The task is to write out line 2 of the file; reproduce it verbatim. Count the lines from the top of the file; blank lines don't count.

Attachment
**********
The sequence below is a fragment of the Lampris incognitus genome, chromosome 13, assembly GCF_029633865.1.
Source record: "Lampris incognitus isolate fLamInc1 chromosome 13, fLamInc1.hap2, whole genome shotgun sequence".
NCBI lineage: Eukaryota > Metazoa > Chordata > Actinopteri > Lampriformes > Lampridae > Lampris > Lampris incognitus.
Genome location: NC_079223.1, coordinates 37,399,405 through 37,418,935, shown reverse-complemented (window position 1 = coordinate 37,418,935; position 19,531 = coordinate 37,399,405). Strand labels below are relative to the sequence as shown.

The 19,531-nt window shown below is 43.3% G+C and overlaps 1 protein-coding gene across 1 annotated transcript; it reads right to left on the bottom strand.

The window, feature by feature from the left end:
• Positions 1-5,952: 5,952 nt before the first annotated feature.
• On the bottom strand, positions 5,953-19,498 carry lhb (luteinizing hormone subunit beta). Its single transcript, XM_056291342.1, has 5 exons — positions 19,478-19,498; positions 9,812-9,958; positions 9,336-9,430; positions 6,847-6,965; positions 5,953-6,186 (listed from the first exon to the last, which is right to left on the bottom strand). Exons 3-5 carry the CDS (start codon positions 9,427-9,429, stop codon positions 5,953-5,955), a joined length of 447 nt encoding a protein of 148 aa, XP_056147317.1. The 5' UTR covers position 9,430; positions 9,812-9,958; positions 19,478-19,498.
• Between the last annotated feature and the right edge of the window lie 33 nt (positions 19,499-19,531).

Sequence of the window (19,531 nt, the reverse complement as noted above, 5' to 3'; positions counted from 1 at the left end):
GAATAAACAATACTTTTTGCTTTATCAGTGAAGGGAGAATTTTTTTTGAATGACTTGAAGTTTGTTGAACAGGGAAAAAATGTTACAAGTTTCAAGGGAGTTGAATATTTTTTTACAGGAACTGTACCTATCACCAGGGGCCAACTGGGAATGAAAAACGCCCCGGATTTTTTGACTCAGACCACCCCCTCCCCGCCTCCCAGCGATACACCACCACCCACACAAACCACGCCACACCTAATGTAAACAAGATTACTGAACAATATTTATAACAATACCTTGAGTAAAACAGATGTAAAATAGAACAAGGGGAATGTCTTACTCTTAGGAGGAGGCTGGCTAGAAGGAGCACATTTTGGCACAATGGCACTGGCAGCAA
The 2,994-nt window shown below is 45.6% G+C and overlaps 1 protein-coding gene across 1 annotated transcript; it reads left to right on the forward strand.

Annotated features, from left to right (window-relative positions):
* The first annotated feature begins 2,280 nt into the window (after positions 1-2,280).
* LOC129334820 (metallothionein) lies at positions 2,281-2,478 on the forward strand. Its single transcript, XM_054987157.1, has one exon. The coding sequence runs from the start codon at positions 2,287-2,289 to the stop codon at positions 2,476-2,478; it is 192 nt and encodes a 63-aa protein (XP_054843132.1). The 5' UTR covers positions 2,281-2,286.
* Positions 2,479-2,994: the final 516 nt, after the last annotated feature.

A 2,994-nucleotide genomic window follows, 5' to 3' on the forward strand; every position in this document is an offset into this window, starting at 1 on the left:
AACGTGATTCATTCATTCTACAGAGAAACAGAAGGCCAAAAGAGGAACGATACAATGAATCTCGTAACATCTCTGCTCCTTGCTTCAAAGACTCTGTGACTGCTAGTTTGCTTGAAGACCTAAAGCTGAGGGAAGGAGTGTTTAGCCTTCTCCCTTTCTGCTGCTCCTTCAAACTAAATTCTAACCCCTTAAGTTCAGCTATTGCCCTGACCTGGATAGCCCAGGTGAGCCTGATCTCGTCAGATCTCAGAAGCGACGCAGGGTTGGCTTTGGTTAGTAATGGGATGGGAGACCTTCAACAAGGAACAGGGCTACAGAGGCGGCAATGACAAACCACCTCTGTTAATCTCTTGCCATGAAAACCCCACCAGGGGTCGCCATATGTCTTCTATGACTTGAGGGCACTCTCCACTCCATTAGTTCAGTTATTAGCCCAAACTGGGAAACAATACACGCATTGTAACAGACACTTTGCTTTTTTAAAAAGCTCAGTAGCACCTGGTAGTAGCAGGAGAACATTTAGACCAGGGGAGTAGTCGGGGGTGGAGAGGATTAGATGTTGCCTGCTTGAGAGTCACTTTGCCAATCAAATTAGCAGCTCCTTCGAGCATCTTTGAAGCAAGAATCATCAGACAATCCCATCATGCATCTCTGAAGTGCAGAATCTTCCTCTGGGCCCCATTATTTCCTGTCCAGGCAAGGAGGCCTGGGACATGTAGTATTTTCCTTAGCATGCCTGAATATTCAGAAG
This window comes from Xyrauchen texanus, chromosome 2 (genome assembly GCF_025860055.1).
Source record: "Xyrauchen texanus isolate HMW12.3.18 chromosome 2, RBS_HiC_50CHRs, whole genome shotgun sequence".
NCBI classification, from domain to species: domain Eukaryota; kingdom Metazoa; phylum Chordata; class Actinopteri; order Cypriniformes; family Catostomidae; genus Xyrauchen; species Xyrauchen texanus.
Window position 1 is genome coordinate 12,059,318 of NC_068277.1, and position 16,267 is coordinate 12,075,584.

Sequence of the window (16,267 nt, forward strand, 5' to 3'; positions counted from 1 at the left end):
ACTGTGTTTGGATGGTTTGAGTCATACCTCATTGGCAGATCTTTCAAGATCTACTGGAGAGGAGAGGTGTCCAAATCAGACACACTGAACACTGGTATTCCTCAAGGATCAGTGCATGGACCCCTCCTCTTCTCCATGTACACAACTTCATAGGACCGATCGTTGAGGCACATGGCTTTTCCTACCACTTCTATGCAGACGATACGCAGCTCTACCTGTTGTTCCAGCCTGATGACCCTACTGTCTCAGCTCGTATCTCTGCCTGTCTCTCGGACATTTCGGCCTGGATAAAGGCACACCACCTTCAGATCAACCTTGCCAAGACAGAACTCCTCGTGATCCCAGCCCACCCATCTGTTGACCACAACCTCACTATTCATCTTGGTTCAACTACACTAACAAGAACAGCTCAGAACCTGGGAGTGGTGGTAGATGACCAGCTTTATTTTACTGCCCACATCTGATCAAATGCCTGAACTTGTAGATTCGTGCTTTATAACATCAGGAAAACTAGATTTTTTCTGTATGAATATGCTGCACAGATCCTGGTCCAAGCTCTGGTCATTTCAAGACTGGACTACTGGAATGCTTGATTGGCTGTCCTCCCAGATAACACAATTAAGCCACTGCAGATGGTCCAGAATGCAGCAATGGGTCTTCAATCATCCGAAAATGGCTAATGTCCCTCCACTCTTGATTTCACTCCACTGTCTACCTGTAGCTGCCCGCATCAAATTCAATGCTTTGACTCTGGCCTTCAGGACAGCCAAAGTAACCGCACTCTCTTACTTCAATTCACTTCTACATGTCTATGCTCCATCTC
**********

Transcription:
Source record: "Lampris incognitus isolate fLamInc1 chromosome 13, fLamInc1.hap2, whole genome shotgun sequence".